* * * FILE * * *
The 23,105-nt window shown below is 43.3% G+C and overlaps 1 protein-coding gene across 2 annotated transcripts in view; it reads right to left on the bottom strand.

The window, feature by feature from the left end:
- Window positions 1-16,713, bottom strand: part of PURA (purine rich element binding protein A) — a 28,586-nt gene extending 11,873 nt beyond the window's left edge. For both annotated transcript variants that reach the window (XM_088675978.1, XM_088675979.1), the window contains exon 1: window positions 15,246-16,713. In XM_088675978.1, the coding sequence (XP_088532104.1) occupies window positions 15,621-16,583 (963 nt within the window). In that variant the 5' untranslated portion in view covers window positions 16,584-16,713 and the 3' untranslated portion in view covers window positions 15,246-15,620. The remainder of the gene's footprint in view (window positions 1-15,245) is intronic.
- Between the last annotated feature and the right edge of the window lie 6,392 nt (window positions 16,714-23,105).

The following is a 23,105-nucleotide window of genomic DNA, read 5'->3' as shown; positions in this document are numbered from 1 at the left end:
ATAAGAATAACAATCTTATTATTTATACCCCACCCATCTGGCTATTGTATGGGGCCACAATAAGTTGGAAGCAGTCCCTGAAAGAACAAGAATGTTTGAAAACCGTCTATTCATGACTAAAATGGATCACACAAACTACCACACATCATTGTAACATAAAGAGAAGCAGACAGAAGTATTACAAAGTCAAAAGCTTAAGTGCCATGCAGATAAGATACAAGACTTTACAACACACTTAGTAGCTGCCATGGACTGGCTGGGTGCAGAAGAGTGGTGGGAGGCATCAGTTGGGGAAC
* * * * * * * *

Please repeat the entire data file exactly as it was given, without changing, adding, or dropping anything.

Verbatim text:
The 23,105-nt window shown below is 43.3% G+C and overlaps 1 protein-coding gene across 2 annotated transcripts in view; it reads right to left on the bottom strand.

The window, feature by feature from the left end:
- Window positions 1-16,713, bottom strand: part of PURA (purine rich element binding protein A) — a 28,586-nt gene extending 11,873 nt beyond the window's left edge. For both annotated transcript variants that reach the window (XM_088675978.1, XM_088675979.1), the window contains exon 1: window positions 15,246-16,713. In XM_088675978.1, the coding sequence (XP_088532104.1) occupies window positions 15,621-16,583 (963 nt within the window). In that variant the 5' untranslated portion in view covers window positions 16,584-16,713 and the 3' untranslated portion in view covers window positions 15,246-15,620. The remainder of the gene's footprint in view (window positions 1-15,245) is intronic.
- Between the last annotated feature and the right edge of the window lie 6,392 nt (window positions 16,714-23,105).

The following is a 23,105-nucleotide window of genomic DNA, read 5'->3' as shown; positions in this document are numbered from 1 at the left end:
ATAAGAATAACAATCTTATTATTTATACCCCACCCATCTGGCTATTGTATGGGGCCACAATAAGTTGGAAGCAGTCCCTGAAAGAACAAGAATGTTTGAAAACCGTCTATTCATGACTAAAATGGATCACACAAACTACCACACATCATTGTAACATAAAGAGAAGCAGACAGAAGTATTACAAAGTCAAAAGCTTAAGTGCCATGCAGATAAGATACAAGACTTTACAACACACTTAGTAGCTGCCATGGACTGGCTGGGTGCAGAAGAGTGGTGGGAGGCATCAGTTGGGGAAC